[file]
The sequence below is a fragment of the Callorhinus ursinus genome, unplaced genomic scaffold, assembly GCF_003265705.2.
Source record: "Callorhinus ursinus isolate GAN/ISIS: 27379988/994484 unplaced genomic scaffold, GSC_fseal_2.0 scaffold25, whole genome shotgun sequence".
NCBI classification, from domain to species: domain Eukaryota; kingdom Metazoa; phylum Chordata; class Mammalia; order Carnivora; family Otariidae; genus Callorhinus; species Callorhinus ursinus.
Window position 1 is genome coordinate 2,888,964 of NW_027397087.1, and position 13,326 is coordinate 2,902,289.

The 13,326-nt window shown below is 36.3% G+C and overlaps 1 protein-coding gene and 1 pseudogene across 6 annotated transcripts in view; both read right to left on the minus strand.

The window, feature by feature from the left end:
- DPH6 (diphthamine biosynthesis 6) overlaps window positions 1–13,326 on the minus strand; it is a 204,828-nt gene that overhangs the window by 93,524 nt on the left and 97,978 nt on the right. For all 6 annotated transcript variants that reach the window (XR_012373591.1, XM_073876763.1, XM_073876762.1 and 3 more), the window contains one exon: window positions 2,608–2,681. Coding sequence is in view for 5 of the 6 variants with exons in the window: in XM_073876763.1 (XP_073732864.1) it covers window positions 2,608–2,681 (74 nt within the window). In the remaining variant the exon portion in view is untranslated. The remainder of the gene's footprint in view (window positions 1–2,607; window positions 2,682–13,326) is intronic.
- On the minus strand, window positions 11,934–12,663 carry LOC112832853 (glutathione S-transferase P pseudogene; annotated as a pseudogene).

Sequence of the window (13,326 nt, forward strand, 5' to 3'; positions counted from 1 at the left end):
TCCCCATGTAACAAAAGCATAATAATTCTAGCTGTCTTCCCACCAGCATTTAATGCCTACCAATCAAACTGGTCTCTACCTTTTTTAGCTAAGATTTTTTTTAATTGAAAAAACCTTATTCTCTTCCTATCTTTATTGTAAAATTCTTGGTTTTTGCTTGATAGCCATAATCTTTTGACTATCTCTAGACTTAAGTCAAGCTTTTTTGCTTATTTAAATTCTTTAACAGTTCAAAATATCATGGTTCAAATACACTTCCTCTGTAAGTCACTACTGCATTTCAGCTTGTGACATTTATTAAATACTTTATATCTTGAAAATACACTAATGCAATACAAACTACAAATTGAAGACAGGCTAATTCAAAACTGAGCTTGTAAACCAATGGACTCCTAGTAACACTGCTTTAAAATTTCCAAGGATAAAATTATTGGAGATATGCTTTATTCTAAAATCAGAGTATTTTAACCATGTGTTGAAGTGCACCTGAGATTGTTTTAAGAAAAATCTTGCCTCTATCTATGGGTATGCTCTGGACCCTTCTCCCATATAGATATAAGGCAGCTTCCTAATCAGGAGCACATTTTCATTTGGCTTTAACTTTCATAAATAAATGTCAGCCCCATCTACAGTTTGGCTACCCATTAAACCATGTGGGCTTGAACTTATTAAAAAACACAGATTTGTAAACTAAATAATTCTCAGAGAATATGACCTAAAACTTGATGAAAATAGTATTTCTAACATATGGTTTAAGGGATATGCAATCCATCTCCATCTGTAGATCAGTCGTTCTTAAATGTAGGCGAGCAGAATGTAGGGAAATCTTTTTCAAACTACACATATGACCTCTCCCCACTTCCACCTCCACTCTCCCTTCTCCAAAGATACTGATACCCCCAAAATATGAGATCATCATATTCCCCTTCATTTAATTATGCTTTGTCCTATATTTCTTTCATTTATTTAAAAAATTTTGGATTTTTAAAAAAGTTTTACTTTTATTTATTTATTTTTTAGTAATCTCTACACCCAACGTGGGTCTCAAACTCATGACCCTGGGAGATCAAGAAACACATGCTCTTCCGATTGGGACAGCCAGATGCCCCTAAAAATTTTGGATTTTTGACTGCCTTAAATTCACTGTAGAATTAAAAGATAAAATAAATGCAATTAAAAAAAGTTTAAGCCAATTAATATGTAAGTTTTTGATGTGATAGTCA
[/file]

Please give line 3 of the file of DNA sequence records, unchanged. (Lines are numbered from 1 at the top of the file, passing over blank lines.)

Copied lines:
NCBI classification, from domain to species: domain Eukaryota; kingdom Metazoa; phylum Chordata; class Mammalia; order Carnivora; family Otariidae; genus Callorhinus; species Callorhinus ursinus.